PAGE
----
The Rose Clan crest, motto, and tartan, which my grandfather Ernest Rose brought back from Scotland, which came to me after both my Rose grandparents passed away. This has hung by the door of every home I've ever lived in, traveling all around the world with me. My parents have the same thing hanging by their door, which will go to my brother. My Dad's two sisters each have one as well. I am the only girl on my Dad's side of the family with the last name of Rose, and my brother is the last Rose in our branch of the family tree.

When our oldest hit Kindergarten we'd just moved back to America from Hong Kong, where once again going by a hyphenated name different from my son and husband's was no big deal. But registering Nathan at the neighborhood school in California provided the school staff with plenty of opportunities to bring up the fact that our last names didn't match on all the forms. Maybe it's a safety issue, but I can't tell you how horrible it felt to have that pointed out by everyone who read the forms to enroll him. Because in this day and age of divorce and remarriage, there are plenty of kids whose last name doesn't match that of their parents. Right?

Once again we are abroad, and this time in a culture quite a bit different from the rest when it comes to names. In China, if you meet a Mr. Lao, you should never turn to the lady by his side and say, "And you must be Mrs. Lao." It is guaranteed that his wife is not Mrs. Lao (though hopefully the woman by his side is indeed his wife!). The women of China keep the name of the family they were born into. Keeping the Rose here is a non-issue. Adding the hyphen and the Chase only brings up the occasional question of which name is that of my family and which is that of my husband's.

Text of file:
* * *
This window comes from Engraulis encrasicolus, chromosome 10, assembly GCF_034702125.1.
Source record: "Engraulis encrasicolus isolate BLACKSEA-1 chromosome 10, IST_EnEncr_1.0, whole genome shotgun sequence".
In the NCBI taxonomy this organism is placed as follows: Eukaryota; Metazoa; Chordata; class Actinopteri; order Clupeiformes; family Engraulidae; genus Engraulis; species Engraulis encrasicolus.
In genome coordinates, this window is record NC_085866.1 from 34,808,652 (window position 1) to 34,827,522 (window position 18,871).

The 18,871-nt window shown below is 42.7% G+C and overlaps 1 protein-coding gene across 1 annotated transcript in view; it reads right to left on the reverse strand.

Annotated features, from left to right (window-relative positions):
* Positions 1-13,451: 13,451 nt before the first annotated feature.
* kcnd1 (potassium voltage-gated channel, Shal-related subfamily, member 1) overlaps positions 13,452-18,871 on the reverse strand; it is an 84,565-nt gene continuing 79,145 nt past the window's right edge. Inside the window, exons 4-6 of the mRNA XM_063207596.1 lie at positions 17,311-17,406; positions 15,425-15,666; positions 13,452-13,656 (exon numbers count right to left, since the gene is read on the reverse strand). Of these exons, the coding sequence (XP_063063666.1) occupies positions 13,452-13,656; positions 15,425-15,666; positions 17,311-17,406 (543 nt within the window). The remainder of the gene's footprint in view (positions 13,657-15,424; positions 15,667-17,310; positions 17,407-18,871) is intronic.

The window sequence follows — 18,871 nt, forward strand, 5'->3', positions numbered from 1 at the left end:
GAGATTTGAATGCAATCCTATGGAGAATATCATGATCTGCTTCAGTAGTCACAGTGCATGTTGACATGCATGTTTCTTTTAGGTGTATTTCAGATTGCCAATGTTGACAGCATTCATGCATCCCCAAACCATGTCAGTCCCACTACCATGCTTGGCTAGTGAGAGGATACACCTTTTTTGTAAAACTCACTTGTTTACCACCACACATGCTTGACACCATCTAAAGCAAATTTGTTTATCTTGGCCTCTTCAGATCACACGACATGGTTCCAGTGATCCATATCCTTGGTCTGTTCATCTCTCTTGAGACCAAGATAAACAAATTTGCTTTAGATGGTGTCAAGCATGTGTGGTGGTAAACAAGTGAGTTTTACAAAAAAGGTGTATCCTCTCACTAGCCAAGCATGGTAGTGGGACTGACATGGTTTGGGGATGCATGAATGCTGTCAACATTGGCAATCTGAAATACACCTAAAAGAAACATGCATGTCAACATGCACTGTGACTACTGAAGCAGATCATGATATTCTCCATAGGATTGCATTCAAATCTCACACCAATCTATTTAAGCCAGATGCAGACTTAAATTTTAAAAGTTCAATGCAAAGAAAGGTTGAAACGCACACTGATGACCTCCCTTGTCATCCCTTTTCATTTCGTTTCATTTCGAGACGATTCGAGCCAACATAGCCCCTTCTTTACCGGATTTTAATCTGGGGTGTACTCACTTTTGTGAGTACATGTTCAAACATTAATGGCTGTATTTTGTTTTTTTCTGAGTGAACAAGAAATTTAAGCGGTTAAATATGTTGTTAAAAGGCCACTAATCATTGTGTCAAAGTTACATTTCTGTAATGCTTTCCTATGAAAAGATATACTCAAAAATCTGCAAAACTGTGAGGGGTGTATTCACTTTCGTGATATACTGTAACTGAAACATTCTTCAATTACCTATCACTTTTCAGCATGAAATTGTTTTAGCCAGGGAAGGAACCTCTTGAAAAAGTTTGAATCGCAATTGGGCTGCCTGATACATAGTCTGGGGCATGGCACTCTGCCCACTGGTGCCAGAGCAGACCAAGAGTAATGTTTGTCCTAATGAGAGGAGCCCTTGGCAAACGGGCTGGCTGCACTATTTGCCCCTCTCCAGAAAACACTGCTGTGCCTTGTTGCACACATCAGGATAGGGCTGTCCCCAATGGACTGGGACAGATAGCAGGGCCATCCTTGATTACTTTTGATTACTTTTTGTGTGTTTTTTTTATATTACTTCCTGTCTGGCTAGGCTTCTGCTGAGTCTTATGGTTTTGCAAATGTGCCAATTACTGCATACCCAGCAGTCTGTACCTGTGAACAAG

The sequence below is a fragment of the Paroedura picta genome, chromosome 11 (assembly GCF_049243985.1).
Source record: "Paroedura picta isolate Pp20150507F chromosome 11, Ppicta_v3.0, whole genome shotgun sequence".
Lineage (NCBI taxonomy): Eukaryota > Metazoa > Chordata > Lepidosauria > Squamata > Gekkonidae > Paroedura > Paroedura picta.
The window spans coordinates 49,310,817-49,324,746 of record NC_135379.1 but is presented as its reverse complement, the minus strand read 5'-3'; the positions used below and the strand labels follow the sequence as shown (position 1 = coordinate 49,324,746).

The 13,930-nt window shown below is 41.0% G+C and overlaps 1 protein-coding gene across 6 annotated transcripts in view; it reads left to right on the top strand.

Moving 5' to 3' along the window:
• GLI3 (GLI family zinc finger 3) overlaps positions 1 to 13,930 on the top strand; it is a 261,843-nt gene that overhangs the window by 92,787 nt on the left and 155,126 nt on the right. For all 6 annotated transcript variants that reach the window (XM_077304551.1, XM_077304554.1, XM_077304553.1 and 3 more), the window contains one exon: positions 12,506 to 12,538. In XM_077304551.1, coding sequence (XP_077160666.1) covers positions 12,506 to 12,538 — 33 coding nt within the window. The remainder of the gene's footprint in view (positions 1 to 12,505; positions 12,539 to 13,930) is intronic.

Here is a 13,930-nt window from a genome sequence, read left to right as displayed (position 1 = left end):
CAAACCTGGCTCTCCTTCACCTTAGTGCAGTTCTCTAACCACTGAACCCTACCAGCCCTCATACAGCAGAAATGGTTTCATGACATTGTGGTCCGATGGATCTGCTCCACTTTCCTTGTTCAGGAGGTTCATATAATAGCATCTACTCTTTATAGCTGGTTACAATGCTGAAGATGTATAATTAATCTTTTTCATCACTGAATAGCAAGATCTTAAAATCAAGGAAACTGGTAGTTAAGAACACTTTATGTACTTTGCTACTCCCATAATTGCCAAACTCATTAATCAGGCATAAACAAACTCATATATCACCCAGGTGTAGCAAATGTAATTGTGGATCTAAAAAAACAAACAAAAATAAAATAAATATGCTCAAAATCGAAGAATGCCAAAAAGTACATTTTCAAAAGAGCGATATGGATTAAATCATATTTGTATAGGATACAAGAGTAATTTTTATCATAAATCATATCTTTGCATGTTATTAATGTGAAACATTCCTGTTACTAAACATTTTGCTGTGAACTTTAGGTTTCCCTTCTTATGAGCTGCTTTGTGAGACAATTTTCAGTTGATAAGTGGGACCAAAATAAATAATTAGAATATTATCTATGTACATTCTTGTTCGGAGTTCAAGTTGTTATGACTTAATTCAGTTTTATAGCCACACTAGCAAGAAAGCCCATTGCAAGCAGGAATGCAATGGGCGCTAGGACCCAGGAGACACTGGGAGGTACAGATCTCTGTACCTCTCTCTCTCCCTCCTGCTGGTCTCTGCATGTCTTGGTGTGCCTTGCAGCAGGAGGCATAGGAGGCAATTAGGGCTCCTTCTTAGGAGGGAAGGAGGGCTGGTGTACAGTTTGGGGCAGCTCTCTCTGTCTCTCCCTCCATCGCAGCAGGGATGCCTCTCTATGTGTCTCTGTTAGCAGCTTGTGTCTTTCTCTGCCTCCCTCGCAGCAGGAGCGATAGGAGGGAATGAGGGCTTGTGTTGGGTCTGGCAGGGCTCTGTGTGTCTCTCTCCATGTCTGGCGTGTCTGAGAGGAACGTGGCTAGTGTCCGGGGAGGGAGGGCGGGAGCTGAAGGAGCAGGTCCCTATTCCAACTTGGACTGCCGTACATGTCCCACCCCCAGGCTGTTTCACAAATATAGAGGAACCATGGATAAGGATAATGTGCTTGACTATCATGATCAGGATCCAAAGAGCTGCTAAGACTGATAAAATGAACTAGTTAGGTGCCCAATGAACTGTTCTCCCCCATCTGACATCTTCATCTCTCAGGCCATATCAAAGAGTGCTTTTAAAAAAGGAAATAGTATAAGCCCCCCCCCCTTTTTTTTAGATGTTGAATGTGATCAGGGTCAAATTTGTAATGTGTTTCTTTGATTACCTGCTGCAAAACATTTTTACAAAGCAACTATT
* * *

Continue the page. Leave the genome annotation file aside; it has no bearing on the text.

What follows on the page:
I've grown to love all of my names, especially because what got added on is shared not just with my husband but with my two sons, and hopefully with any children they may have, waaaaaay down the line.

In closing, I'll leave you with a link to a galaxy 300 million light-years away from Earth, seen from the Huble Space Telescope. My husband, who loves me by any name, tweeted tonight that it was named after me, Galaxy Rose. I don't know how it smells, but it sure is pretty!

Wednesday, November 28, 2012


Besides small (or non-existent) ovens and teeny-tiny refrigerators, another thing that many flats in Asia are lacking is closet space. Michael moved to Macau ahead of us and picked out our flat there before the boys and I arrived. One thing it had in abundance was storage space. Every single room had wall to wall (sometimes two walls) of floor to ceiling built in closets and cupboards and drawers. There was so much storage that about half the available space was completely empty! None of our previous homes have ever had storage like that, not even in America where we had a garage!

Flash forward to our current flat, which has almost no built in storage. Each room has a wardrobe, and small ones at that. We had to run out to our handy second-largest-in-the-world IKEA to buy extra dressers, shelves, sideboards, cupboards, cubbies, and anything else we could use to find homes for all our stuff. And after six months, we're still not completely unpacked. A record for us for sure!